The understanding that there is a predictable relationship between phonemes (the sounds of spoken language) and graphemes (the letters and spellings that represent those sounds in written language).
A sensitivity to the sounds in spoken language. Basic levels of phonological awareness activities include listening to, recognizing, and completing rhymes; segmenting spoken words in sentences and syllables in words; and recognizing onset and rime in “word families” (rat, pat, chat).
The system or pattern of speech sounds used in a particular language.
The ability to understand and apply social rules for language use. Children who are skilled at pragmatic use or who have communicative competence can use language to persuade peers and adults, ask and answer questions in school, and request entry into a playgroup.
The practice of children talking aloud to themselves while engaged in play.
The process of receiving and understanding a message through language is called receptive language.
Language register refers to different forms of the same language that are used with certain people or in certain situations.
A process by which adults or more able peers provide supportive structures to help children learn and play. Scaffolding occurs at a time when children are faced with a challenge that they can solve with a simple hint, question, or prompt.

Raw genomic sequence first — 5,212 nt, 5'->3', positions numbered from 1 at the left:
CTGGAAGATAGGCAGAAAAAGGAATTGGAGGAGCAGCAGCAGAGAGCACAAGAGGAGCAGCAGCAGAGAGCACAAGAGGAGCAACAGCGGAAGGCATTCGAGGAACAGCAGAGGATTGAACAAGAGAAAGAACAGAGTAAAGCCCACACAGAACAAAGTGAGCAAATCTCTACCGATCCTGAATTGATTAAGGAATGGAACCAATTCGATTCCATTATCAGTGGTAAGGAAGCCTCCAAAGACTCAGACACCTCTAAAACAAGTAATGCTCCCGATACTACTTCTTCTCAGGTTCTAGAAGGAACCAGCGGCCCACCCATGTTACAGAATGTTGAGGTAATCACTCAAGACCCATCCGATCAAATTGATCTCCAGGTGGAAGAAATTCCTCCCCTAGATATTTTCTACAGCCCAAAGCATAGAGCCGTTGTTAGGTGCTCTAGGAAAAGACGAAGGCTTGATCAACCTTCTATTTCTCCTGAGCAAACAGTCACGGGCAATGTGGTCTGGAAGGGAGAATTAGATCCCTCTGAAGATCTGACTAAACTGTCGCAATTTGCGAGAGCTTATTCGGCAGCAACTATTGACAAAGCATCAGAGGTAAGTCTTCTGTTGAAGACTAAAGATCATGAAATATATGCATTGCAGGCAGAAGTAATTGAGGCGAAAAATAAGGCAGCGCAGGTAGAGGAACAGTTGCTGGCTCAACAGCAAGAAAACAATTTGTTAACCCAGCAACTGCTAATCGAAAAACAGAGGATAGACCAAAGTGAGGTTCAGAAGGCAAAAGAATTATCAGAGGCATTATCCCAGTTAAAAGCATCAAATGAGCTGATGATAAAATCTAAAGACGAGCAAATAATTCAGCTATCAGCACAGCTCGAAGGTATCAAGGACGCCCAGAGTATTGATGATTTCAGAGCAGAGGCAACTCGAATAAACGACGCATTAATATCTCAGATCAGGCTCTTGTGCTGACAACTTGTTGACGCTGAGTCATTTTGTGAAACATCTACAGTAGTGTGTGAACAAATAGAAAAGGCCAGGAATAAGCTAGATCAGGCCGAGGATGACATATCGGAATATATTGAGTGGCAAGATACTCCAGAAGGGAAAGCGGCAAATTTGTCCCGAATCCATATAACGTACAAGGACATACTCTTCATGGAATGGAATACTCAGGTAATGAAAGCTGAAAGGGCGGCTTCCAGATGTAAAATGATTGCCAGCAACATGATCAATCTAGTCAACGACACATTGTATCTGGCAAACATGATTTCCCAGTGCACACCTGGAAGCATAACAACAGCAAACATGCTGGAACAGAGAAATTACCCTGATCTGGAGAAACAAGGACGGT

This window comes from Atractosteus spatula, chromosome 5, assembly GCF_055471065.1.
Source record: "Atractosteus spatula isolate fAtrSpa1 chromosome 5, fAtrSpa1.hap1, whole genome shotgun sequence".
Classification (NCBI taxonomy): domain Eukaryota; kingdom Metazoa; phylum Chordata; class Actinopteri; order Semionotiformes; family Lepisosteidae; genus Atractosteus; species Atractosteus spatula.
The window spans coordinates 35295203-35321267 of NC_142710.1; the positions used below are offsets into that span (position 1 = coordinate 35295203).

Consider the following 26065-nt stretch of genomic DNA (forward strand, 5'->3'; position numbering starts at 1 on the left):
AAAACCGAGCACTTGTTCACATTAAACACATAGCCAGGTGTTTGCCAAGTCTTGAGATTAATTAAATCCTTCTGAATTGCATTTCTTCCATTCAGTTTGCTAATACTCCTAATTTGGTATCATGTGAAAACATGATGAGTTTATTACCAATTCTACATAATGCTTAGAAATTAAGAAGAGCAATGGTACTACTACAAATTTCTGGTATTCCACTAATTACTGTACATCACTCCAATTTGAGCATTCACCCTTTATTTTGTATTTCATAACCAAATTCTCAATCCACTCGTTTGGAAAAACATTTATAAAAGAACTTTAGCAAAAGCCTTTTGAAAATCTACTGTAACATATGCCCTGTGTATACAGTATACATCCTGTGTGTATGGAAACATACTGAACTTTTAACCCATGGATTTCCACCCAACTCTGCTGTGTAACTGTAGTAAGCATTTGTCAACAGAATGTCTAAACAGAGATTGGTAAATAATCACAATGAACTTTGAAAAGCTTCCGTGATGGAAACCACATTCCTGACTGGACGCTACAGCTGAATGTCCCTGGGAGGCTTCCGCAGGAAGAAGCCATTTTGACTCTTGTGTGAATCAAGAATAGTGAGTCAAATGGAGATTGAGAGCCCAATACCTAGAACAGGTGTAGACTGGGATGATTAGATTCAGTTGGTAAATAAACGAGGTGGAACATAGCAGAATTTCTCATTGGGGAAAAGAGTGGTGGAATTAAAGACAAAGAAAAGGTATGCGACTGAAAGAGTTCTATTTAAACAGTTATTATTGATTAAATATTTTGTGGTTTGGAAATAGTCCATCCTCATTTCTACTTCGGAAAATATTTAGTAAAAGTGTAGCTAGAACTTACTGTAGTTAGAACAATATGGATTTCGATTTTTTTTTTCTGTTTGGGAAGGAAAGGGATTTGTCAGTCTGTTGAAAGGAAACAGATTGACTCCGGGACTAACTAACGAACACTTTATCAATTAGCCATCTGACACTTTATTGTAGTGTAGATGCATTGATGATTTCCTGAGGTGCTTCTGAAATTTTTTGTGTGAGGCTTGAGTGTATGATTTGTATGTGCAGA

The way a language is represented in writing.
Second language acquisition
The process by which a child or an adult learns to understand and use a second language.
The study of how meaning in language is created by the use and interrelationships of words, phrases, and sentences.
Simultaneous language acquisition, simultaneous bilingualism
The process of learning two languages at the same time.
The variety of English initially used by most speakers learning English as a second language in informal situations and conversations.
Based on the work of Vygotsky (1978), sociocultural theory presents the perspective that children’s cognitive structures are developed through the actions and speech of their caretakers and are transmitted through social interactions. It follows then that there will be culturally coded styles of speech and interaction, which will result in culturally related patterns of thought.
Successive language acquisition, successive bilingualism
The process of learning a second language after the first language has already been learned or after basic mastery in that first language has been achieved.
The ordering of and relationship between the words and other structural elements in phrases and sentences.
Take the floor
The act of calling attention to oneself in order to participate or show one’s knowledge; being the main speaker in a group.
Speech that is characterized by the use of a few content words without functional words or certain grammatical markers as in telegraphs.
The body of rules, ideas, principles, and techniques that applies to a particular subject.
All the words used by or known by a child or adult. Oral vocabulary refers to words used in speaking or recognized in listening. Reading vocabulary refers to words recognized or used in print.
The amount of time a teacher allows for children to respond to a question or request.